Brewing sake takes a level of dedication that makes all grain brewing seem like child’s play.  It isn’t that the process is hard, it is the time you need to devote to it.  For traditional sake, you need to set aside two weeks with additions going into the mass twice a day.  It is a process you have to be dedicated to accomplish.  But then doing anything well requires dedication.

Despite the common misnomer sake is not a form of wine.  It is a beer.  Wine is made from fruit; beer is made from grain.  In the case of sake, the grain is traditionally rice.  For the highest level of traditional sake you need special brewer’s polished rice that has been milled about 55%.  Typical rice you find at the supermarket has been milled to 95% (this figure refers to how much of the grain is left after milling).  The sake rice has had most of its starch and protein polished away to provide a clean finished product.  The rice used does play a pivotal role in the finished product.

Rice does not bring enzymes to convert the starch like you find with barley.  Instead the brewer needs to create an enzymatic starter mash called a Kome Koji (also known as Koji rice).  Essentially starter rice is inoculated with koji spores.  To this starter sake yeast is added.  From that point additions are made twice a day to feed the yeast and koji.  With this the brewer is building the fermentation so that in its final addition the finished sake will finish around 15% alcohol.

This description is very generalized.  You can find a fully detailed description of the process at Homebrew Sake.  This is the process I will be following for the next few weeks for this project.  The one exception I will be making is I will be using a medium grain rice instead of sake rice (sadly I couldn’t find sake rice when I was picking up ingredients).  As luck would have it, there are instructions for dealing with “dinner rice” in the directions found on the site.

An interesting note:  this is still sour beer month, so how does sake fit in?  I am glad you asked.  The methods used to prepare the koji and the rice additions allow for wild bacteria to enter the mash, especially lactobacillus.  Traditionally sake is pasteurized to kill off the wild yeasts when it is finished.  Because of space issues I will not be going to that extreme.  But I will be using sulfites as is common for vintners to stop fermentation before bottling.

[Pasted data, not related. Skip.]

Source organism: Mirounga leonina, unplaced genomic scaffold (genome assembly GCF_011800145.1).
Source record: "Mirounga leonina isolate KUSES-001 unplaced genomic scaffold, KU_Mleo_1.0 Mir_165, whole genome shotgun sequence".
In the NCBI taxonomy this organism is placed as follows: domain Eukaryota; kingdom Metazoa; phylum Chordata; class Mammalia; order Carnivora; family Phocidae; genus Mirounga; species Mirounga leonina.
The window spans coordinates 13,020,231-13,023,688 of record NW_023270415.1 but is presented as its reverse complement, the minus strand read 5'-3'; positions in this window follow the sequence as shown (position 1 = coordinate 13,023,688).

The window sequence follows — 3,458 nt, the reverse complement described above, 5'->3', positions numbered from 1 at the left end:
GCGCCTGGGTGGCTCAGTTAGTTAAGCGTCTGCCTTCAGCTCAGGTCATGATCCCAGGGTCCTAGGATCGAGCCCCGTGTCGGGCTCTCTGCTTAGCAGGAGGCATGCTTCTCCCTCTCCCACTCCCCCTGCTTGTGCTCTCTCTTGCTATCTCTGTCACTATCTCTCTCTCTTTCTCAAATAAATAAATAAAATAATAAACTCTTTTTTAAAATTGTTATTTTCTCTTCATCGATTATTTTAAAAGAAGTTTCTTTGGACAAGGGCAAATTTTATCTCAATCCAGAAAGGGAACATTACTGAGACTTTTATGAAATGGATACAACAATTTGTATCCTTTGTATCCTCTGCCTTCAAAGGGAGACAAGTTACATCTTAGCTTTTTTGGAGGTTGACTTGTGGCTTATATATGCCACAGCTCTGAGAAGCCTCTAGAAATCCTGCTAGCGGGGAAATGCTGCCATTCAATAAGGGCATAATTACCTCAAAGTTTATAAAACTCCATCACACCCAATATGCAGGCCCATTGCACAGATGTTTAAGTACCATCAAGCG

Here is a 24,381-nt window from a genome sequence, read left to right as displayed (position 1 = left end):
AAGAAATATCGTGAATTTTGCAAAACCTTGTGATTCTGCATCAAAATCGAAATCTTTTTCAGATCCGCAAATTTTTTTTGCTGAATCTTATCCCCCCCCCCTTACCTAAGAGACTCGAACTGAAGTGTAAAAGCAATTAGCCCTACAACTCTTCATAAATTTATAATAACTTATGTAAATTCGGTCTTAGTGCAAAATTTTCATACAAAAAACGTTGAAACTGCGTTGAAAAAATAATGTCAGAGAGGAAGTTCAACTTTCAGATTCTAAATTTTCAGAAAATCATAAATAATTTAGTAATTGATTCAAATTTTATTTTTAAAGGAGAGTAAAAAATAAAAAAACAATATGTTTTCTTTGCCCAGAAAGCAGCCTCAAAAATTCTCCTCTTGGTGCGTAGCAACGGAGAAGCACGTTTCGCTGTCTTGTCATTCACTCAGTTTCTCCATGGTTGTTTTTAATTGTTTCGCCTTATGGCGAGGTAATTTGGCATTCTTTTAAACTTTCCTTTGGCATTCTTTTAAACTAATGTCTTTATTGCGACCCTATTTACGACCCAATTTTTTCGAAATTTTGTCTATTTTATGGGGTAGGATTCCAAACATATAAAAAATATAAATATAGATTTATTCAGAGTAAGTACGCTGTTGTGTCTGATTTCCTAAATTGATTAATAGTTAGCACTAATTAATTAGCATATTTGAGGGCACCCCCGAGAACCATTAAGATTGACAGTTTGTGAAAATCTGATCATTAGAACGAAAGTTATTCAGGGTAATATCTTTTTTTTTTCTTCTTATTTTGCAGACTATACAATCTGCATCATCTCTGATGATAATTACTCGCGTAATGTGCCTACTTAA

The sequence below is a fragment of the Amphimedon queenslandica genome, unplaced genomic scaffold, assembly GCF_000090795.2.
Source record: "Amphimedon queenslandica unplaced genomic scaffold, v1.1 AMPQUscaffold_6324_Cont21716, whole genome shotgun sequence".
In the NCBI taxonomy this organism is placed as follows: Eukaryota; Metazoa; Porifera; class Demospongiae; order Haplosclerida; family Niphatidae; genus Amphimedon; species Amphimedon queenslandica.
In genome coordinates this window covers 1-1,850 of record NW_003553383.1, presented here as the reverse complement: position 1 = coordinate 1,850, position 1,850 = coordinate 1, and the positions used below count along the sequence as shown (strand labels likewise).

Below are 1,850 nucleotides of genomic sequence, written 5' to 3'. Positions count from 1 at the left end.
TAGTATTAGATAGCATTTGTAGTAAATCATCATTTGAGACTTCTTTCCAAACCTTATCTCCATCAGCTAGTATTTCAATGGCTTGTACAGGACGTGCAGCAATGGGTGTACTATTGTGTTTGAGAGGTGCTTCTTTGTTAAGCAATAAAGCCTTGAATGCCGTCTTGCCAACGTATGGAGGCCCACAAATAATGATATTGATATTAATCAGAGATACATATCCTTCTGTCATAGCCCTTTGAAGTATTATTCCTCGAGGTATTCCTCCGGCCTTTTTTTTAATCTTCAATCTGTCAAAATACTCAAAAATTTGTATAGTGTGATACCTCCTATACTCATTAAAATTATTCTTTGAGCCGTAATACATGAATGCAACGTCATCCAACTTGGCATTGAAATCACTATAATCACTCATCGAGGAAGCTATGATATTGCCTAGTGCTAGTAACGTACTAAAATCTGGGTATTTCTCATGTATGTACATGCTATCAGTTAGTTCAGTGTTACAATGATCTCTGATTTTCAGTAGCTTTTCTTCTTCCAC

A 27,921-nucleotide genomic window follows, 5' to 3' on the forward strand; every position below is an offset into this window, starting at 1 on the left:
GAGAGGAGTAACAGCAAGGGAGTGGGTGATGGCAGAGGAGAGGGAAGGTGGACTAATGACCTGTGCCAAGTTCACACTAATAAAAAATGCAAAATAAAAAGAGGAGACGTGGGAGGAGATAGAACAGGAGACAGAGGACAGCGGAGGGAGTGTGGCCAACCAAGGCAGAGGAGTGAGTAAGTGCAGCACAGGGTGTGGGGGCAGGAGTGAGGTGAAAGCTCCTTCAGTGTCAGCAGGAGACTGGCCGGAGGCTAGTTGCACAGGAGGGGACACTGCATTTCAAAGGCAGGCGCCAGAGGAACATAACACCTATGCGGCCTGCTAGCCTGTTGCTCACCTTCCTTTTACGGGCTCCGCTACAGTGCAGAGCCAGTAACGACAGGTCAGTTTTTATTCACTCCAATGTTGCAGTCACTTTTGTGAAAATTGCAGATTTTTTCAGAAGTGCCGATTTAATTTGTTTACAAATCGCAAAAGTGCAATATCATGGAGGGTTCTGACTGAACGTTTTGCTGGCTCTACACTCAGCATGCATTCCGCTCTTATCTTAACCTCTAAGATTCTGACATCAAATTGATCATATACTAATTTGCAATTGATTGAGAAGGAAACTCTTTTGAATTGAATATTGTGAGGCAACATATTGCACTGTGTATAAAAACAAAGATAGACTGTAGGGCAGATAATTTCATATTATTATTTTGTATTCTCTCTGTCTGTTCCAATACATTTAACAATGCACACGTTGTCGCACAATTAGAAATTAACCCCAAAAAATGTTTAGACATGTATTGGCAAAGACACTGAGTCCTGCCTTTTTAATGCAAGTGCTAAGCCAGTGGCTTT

So there are a couple spots that are breaking from tradition.  The nice thing is, this is for my own enjoyment so I can break tradition if I want to.  When you are in your own kitchen or your own brewery, you get to make the rules.

Time for a pint…

10 thoughts on “Sake

  1. I am fascinated and I find your post very relevant considering I just had a conversation with my friends recently about what type of alcohol sake is. I will be sure to tell them. I would have never guessed that is the process. Good luck! Seems like you have everything under control.

  2. I just has a "duh!" moment. Of course sake is made from grain, but I had never thought of it as beer. There's some really awful low-grade stuff in my cupboard that was mainly bought for a tuna and sesame seed recipe my husband likes to make. Last year, we went to a really rockin' sushi place for our anniversary, and all the flavors and varieties of sake really blew me away!

  3. It has been a very long time since I have had sake. This isn't the first time I have flown blind into a new drink. Sometimes that works in your favor because you have no previous conceptions of what to expect.

  4. It is a common misconception. Sake is often referred to as rice wine. But then tomatoes are also called vegetables too. In neither case does the referrence actually classify the product. And in the end classifying them wrongly does not detract from the enjoyment of the final product (I sound so smart, right)

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